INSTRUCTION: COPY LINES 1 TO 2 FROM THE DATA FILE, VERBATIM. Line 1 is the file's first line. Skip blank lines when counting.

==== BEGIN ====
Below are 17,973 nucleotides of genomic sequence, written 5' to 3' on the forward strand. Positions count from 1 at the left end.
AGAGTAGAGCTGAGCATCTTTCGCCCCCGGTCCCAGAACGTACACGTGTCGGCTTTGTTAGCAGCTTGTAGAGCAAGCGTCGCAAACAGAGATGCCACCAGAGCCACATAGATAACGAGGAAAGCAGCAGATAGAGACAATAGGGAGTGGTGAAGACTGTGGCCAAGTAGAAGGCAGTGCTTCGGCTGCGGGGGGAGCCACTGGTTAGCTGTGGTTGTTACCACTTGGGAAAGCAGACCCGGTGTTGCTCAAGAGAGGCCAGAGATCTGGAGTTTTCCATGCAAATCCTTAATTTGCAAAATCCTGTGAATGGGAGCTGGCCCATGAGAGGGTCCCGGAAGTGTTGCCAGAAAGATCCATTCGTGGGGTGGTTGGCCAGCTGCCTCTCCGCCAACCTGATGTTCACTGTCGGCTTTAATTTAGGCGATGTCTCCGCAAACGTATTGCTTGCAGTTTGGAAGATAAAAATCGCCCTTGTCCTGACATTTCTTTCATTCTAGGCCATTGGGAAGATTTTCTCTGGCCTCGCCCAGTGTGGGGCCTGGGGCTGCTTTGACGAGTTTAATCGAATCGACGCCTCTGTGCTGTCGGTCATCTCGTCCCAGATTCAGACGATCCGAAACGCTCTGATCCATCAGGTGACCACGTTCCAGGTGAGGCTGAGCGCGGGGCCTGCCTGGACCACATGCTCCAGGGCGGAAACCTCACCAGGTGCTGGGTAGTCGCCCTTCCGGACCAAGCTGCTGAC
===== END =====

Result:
Below are 17,973 nucleotides of genomic sequence, written 5' to 3' on the forward strand. Positions count from 1 at the left end.
AGAGTAGAGCTGAGCATCTTTCGCCCCCGGTCCCAGAACGTACACGTGTCGGCTTTGTTAGCAGCTTGTAGAGCAAGCGTCGCAAACAGAGATGCCACCAGAGCCACATAGATAACGAGGAAAGCAGCAGATAGAGACAATAGGGAGTGGTGAAGACTGTGGCCAAGTAGAAGGCAGTGCTTCGGCTGCGGGGGGAGCCACTGGTTAGCTGTGGTTGTTACCACTTGGGAAAGCAGACCCGGTGTTGCTCAAGAGAGGCCAGAGATCTGGAGTTTTCCATGCAAATCCTTAATTTGCAAAATCCTGTGAATGGGAGCTGGCCCATGAGAGGGTCCCGGAAGTGTTGCCAGAAAGATCCATTCGTGGGGTGGTTGGCCAGCTGCCTCTCCGCCAACCTGATGTTCACTGTCGGCTTTAATTTAGGCGATGTCTCCGCAAACGTATTGCTTGCAGTTTGGAAGATAAAAATCGCCCTTGTCCTGACATTTCTTTCATTCTAGGCCATTGGGAAGATTTTCTCTGGCCTCGCCCAGTGTGGGGCCTGGGGCTGCTTTGACGAGTTTAATCGAATCGACGCCTCTGTGCTGTCGGTCATCTCGTCCCAGATTCAGACGATCCGAAACGCTCTGATCCATCAGGTGACCACGTTCCAGGTGAGGCTGAGCGCGGGGCCTGCCTGGACCACATGCTCCAGGGCGGAAACCTCACCAGGTGCTGGGTAGTCGCCCTTCCGGACCAAGCTGCTGAC